Sometimes the data doesn't tell the story you want. For years, evidence about the "danger" of second-hand smoke has been somewhat (wholly?) fabricated by policymakers and lobbyists. Now a new study confirms again that second hand smoke causes no damage.
The Journal of the National Cancer Institute, who tracked more than 76,000 women, found a strong correlation between cigarette smoking and lung cancer, "but found no link between the disease and secondhand smoke." Jyoti Patel, MD, an expert quoted in the report, goes on to explain that while "passive smoking" may lead to problems like asthma or cardiovascular disease, ultimately "the strongest reason to avoid passive cigarette smoke is to change societal behavior." In other words: the best reason to fight other peoples' cigarette smoking is because you don't like it, not because it's hurting you.
The CDC (Centers for Disease Control and Prevention) has yet to update any of their data, reporting that, "secondhand smoke causes an estimated 3,400 lung cancer deaths among U.S. nonsmokers each year." The CDC's site doesn't cite any of the studies which conflict with these findings.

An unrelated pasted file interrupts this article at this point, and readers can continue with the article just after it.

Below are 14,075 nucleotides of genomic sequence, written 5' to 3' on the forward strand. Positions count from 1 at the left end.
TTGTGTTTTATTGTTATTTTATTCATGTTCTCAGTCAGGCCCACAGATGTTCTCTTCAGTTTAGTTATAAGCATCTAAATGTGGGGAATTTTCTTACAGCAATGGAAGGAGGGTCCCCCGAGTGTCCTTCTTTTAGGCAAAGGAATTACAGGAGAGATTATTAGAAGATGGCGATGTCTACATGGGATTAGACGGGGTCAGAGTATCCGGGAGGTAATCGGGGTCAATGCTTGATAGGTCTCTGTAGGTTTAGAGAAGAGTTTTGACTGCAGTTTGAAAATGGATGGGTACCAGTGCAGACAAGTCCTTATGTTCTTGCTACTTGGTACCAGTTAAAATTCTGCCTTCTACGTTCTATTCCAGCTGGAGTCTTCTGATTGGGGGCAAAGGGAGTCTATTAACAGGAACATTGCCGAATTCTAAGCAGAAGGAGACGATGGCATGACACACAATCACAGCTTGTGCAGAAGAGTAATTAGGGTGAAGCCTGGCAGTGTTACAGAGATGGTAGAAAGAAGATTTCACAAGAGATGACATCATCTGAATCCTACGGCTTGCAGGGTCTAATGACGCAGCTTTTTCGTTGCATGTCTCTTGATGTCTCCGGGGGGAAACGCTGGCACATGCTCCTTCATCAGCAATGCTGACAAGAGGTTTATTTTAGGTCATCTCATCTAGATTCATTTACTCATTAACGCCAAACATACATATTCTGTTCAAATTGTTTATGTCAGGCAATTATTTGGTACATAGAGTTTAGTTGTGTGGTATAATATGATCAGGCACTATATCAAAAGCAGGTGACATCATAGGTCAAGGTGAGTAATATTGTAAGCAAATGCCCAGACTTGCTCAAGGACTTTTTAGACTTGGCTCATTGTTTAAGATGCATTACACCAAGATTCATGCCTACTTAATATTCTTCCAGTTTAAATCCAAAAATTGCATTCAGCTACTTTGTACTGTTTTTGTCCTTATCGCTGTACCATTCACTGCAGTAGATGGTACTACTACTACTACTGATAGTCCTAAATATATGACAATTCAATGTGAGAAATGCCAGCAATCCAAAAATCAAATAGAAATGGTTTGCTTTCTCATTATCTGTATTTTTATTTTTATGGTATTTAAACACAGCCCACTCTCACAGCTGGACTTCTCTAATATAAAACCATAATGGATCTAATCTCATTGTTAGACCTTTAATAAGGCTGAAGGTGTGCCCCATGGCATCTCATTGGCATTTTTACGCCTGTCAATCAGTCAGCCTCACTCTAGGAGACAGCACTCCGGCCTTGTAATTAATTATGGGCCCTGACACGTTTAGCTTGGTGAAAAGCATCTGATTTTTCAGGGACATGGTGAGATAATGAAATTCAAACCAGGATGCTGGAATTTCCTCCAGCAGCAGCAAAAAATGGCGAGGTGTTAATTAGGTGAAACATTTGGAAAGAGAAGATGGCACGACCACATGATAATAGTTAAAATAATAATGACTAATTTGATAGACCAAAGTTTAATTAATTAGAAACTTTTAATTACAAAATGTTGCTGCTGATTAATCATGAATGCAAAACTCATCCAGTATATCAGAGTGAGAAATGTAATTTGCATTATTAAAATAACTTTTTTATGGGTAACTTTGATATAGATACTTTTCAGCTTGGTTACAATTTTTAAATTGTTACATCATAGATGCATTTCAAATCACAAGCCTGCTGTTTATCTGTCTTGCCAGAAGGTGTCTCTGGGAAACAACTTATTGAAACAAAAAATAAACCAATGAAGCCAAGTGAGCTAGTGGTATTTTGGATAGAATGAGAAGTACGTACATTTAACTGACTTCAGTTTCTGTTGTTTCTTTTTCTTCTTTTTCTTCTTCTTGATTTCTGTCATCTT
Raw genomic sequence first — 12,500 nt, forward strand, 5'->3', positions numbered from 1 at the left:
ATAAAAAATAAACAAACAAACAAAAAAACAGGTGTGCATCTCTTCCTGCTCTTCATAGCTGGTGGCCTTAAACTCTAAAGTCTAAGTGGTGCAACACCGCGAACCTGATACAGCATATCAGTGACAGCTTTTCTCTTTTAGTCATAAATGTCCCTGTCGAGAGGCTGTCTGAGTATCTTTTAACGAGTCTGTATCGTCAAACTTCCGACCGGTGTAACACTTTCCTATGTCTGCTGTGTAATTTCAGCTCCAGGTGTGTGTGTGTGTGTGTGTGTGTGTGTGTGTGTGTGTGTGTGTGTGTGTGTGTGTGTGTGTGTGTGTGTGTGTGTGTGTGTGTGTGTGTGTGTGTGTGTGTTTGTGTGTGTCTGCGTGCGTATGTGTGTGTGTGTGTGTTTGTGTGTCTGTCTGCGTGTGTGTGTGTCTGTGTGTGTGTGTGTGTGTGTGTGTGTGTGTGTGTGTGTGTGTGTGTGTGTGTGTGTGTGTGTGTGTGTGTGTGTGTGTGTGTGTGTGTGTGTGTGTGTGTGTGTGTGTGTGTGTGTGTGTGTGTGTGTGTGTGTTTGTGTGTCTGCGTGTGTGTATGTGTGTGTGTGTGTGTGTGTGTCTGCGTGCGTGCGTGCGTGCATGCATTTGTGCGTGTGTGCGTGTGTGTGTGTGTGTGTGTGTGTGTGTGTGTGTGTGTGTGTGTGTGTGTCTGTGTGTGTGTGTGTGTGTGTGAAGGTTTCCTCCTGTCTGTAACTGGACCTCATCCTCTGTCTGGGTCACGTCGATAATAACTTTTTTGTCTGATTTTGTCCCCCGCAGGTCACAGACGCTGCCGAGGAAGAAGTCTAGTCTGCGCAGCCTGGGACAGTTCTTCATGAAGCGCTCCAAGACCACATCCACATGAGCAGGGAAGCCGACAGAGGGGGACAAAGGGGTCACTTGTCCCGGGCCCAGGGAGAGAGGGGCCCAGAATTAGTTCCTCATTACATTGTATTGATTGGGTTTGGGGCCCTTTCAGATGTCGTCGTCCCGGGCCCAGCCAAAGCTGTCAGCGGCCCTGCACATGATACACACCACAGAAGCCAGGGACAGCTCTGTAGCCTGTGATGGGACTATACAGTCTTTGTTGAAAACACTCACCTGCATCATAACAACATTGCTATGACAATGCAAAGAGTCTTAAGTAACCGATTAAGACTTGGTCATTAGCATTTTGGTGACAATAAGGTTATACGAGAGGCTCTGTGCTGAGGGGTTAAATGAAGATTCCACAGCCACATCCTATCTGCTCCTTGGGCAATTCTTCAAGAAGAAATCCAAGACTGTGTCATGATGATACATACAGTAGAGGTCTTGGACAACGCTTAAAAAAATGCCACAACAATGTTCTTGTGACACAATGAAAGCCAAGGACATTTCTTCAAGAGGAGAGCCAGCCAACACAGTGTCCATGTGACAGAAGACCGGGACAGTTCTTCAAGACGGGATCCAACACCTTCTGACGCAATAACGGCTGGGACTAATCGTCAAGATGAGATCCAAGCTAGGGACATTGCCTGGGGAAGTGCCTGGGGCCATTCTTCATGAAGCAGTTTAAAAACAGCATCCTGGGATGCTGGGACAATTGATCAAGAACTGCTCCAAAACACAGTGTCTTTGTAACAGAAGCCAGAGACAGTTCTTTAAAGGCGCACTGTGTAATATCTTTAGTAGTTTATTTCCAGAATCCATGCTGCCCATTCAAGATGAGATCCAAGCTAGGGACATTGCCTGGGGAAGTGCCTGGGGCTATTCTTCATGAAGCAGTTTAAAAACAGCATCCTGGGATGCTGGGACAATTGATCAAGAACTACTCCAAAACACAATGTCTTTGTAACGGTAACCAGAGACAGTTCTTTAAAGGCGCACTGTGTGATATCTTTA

For some, the research is unsatisfactory proof. (Similar conclusions were drawn from a 1998 study by the World Health Organization, after all). Anti-smoke opinions have come out of the woodwork denying the JNCI's findings, competing with each other for the mantle of most scientifically-based. Nicely-named Redditor chiefconspiratard said: "Anybody that has even just basic scientific training knows that finding no link in a study that was not designed for secondhand smoke does not mean there is no link." In response, Chumbaniya posted that, "Anybody that has basic scientific training knows that the findings of a study and what is absolutely the truth 100% for real this time are not the same thing." We'll have to table this discussion until the next study is released—in the meantime, anyone want to step out for a smoke?